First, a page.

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was one of their captives. he says that his tormentors were a group of four britishjihadists, dubbed "the beatles" by their captives. the gang are thought to have tortured and murdered as many as 27 people. in this exclusive report, mr vilanova returns to syria with our middle east correspondent, quentin sommerville, to find the former prisons where he was held, and the men he accuses of keeping him captive. 0n the river euphrates, photojournalist ricardo vilanova is on a personal assignment. war, he says, brings out the best of us — and the worst. in raqqa, he experienced both. under kurdish escort, he's come to find his formerjail. and his formerjailers. is gang of britishjihadists, known to their prisoners as "the beatles". this is the right place but we don't
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know exactly what is, because maybe the house is there but the problem maybe it was destroyed. ricardo was held captive for eight months. he and his british, french and american cell—mates were moved regularly to prevent any western rescue attempts. once an is stronghold, this ground now belongs to the kurds. the house was destroyed by a coalition air strike. this is the place. this was the view that ricardo saw, a rare glimpse of sunlight from underneath his blindfold. we are here in the room, and we used to sleep there, and we had the toilet there, on the second floor. now, ricardo is free to go where he wants. the cells under raqqa's stadium are a reminder that is brutalised a population. a new sadism was born here in this is prison.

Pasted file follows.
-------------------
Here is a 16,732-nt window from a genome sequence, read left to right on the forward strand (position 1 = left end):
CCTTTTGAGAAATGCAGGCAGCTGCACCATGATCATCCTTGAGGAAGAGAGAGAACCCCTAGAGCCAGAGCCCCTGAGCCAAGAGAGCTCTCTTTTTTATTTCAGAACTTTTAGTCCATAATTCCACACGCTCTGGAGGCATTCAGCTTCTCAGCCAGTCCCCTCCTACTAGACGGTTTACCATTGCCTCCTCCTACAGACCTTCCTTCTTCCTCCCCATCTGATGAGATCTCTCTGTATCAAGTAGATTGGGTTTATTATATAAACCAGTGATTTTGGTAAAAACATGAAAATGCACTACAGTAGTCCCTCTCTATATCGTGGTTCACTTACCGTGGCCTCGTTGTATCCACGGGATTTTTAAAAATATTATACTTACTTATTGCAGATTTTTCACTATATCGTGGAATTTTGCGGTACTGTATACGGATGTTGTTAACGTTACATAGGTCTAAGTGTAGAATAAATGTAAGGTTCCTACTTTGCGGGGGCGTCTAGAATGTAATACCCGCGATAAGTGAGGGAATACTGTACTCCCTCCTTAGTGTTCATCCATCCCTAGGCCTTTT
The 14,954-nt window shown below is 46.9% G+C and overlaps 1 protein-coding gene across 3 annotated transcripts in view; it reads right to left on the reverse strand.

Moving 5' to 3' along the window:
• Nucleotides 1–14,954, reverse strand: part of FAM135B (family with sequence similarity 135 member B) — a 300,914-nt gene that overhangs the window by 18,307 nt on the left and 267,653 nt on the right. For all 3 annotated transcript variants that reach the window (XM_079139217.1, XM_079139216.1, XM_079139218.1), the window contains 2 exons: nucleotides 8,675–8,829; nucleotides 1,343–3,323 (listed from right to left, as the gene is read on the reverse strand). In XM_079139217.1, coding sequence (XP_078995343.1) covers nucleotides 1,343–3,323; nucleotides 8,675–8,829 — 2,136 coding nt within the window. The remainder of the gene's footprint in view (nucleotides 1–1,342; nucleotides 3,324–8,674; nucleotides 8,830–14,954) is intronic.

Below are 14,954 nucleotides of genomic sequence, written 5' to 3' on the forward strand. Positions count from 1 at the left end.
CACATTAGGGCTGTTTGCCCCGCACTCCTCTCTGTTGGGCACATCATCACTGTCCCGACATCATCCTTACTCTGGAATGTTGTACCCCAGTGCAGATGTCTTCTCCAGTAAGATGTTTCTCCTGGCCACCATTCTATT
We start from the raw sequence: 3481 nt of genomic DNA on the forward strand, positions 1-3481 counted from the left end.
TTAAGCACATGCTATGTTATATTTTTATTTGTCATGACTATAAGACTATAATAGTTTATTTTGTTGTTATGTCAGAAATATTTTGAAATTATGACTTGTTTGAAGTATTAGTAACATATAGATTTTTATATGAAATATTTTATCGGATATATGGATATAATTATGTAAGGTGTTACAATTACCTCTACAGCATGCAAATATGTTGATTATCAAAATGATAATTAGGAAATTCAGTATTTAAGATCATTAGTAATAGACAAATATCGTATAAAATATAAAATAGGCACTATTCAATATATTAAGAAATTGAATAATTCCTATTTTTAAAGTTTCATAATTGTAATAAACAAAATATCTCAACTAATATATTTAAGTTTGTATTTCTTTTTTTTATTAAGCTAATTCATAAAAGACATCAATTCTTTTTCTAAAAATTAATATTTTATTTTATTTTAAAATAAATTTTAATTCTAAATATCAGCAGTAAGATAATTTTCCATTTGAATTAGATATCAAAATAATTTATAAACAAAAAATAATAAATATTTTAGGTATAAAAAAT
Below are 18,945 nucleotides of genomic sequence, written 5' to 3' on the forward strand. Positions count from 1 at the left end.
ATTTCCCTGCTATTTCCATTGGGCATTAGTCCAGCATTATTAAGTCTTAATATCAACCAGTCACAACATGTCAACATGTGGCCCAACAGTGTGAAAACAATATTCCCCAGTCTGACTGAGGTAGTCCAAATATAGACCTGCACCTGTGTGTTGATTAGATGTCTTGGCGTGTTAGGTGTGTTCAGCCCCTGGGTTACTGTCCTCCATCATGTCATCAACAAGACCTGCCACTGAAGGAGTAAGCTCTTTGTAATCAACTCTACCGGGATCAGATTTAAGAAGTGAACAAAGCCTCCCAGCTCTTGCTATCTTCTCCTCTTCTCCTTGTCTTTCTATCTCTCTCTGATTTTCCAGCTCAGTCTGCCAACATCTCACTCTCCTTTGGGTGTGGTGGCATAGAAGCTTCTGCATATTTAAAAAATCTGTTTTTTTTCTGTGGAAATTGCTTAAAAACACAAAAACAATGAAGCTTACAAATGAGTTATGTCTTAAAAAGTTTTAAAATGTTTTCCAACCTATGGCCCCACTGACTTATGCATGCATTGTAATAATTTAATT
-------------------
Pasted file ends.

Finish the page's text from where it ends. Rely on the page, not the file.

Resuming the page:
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he was held nearby. ricardo heard the screams of the tortured and the dying on a daily basis. yeah, we spent three months here in a cell like that, three people. eventually, his government secured his freedom. ransoms were paid. then, he went back to work. but his task here is not complete. here are the men suspected of imprisoning him. alexanda kotey and el shafee elsheikh are accused of torturing and killing 27 hostages. ricardo wants to confront them. he says they're cowards who fled the battlefield. they refused to answer his questions and quickly bringthe interview to a halt. and quickly bring the
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interview to a halt. before he leaves, he takes a final picture. but they want to shut him out. afterwards, he gave me his reaction to the meeting. translation: i wanted to see the suspects and look them in the face, that's it. the first thing i thought when i saw them was gaddafi or saddam. they were able to torture and murder, but when the moment arrived, they handed themselves in order to survive. i think that's despicable. should they face the death penalty? translation: no, i don't believe in the death penalty. but i think they should spend the rest of their lives in prison, and in the same conditions they kept their hostages. his tormentors are now dead or injail.